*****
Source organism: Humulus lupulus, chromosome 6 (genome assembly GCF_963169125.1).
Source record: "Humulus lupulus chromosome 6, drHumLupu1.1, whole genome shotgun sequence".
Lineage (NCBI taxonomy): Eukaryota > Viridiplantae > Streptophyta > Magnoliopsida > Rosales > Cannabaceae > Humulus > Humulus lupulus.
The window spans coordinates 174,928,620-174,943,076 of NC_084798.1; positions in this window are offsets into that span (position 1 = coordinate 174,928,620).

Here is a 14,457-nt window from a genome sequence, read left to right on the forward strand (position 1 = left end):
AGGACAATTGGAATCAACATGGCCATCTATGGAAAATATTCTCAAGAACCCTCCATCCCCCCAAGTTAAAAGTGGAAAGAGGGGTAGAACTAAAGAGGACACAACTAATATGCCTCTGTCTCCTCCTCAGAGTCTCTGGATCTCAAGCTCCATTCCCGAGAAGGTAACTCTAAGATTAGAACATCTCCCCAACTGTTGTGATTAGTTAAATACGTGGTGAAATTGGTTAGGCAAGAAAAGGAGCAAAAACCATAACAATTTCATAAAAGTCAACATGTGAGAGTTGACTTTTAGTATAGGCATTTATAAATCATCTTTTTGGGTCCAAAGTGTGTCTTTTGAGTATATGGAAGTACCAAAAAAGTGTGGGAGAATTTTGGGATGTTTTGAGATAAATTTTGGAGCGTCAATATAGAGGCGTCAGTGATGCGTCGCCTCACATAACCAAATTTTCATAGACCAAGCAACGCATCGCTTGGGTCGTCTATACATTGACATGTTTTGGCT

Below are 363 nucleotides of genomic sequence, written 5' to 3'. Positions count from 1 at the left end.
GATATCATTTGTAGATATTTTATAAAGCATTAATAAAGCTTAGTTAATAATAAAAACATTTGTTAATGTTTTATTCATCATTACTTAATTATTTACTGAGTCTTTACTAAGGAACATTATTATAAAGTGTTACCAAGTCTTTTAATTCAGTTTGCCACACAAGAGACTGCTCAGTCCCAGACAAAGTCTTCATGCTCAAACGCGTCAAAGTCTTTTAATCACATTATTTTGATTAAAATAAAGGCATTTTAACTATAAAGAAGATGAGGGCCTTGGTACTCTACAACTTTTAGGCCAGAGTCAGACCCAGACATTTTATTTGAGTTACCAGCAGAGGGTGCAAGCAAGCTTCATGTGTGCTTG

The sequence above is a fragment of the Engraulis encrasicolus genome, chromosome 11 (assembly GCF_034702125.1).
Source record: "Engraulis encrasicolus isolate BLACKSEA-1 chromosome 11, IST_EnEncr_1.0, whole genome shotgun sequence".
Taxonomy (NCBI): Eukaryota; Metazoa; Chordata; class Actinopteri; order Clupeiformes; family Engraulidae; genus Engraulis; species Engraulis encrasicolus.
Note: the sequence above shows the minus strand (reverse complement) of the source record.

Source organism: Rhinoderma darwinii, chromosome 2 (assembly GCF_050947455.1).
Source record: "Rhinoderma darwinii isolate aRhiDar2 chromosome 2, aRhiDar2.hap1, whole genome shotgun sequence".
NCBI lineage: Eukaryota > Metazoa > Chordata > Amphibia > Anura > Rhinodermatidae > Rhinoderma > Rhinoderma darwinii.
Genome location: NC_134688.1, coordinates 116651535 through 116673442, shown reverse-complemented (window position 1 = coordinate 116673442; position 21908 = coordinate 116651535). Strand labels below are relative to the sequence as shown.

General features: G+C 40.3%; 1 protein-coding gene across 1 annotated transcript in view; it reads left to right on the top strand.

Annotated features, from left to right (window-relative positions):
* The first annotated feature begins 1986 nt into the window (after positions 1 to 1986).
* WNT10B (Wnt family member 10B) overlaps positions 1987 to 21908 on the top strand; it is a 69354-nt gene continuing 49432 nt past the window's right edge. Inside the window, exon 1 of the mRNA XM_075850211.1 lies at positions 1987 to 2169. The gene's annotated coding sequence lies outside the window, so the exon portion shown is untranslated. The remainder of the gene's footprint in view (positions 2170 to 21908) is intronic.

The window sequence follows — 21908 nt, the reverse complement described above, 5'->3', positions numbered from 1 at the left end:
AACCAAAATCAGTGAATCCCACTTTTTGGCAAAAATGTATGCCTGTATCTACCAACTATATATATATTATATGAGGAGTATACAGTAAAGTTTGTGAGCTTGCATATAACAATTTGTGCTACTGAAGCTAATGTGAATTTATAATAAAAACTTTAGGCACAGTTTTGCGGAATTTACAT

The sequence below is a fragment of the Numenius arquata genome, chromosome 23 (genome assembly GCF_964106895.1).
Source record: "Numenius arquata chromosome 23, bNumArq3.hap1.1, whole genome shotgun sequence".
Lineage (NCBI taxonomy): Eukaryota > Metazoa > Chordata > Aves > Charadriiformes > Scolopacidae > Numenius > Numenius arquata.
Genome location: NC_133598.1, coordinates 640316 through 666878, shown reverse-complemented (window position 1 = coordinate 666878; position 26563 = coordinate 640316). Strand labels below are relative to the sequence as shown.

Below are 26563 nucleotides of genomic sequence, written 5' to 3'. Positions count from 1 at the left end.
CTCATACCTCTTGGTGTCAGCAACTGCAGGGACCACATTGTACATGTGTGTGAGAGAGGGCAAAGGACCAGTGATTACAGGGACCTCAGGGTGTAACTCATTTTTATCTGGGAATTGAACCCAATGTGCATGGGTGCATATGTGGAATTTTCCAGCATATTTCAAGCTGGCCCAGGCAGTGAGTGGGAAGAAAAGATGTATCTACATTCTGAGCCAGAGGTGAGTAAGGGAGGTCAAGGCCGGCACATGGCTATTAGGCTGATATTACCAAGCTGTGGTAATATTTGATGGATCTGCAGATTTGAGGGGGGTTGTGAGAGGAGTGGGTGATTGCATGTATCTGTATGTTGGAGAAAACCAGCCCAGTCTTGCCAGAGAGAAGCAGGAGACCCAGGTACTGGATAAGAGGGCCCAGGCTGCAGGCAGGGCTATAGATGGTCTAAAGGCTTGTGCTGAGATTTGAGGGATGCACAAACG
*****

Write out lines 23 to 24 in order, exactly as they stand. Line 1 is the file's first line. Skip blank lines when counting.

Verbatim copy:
The sequence below is a fragment of the Numenius arquata genome, chromosome 23 (genome assembly GCF_964106895.1).
Source record: "Numenius arquata chromosome 23, bNumArq3.hap1.1, whole genome shotgun sequence".